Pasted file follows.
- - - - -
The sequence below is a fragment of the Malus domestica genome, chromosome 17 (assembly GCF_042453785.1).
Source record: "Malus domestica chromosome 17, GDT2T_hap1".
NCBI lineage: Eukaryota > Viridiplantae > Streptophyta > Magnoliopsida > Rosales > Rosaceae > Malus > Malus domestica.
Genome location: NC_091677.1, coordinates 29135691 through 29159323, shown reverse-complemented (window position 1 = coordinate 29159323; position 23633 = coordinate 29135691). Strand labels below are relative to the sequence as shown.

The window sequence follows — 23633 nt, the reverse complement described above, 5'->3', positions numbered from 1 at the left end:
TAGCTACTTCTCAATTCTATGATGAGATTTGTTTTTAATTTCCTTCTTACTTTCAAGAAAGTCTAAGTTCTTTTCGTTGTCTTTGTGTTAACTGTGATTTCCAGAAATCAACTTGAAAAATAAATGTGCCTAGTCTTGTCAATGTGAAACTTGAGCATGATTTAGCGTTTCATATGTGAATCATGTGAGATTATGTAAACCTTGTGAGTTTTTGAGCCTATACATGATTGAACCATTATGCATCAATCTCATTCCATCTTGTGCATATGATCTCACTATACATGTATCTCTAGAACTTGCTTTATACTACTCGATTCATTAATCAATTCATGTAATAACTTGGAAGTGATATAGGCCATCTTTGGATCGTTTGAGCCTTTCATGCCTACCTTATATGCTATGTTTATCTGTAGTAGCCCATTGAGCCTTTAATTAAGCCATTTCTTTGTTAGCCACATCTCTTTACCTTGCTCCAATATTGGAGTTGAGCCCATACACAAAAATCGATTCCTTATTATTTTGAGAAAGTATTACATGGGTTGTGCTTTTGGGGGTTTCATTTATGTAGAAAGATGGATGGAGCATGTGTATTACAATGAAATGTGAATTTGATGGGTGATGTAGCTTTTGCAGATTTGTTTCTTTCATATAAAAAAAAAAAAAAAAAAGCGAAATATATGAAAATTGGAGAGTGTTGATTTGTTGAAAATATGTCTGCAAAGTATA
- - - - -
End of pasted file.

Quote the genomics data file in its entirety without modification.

The sequence below is a fragment of the Malus domestica genome, chromosome 17 (assembly GCF_042453785.1).
Source record: "Malus domestica chromosome 17, GDT2T_hap1".
NCBI lineage: Eukaryota > Viridiplantae > Streptophyta > Magnoliopsida > Rosales > Rosaceae > Malus > Malus domestica.
Genome location: NC_091677.1, coordinates 29135691 through 29159323, shown reverse-complemented (window position 1 = coordinate 29159323; position 23633 = coordinate 29135691). Strand labels below are relative to the sequence as shown.

The window sequence follows — 23633 nt, the reverse complement described above, 5'->3', positions numbered from 1 at the left end:
TAGCTACTTCTCAATTCTATGATGAGATTTGTTTTTAATTTCCTTCTTACTTTCAAGAAAGTCTAAGTTCTTTTCGTTGTCTTTGTGTTAACTGTGATTTCCAGAAATCAACTTGAAAAATAAATGTGCCTAGTCTTGTCAATGTGAAACTTGAGCATGATTTAGCGTTTCATATGTGAATCATGTGAGATTATGTAAACCTTGTGAGTTTTTGAGCCTATACATGATTGAACCATTATGCATCAATCTCATTCCATCTTGTGCATATGATCTCACTATACATGTATCTCTAGAACTTGCTTTATACTACTCGATTCATTAATCAATTCATGTAATAACTTGGAAGTGATATAGGCCATCTTTGGATCGTTTGAGCCTTTCATGCCTACCTTATATGCTATGTTTATCTGTAGTAGCCCATTGAGCCTTTAATTAAGCCATTTCTTTGTTAGCCACATCTCTTTACCTTGCTCCAATATTGGAGTTGAGCCCATACACAAAAATCGATTCCTTATTATTTTGAGAAAGTATTACATGGGTTGTGCTTTTGGGGGTTTCATTTATGTAGAAAGATGGATGGAGCATGTGTATTACAATGAAATGTGAATTTGATGGGTGATGTAGCTTTTGCAGATTTGTTTCTTTCATATAAAAAAAAAAAAAAAAAAGCGAAATATATGAAAATTGGAGAGTGTTGATTTGTTGAAAATATGTCTGCAAAGTATA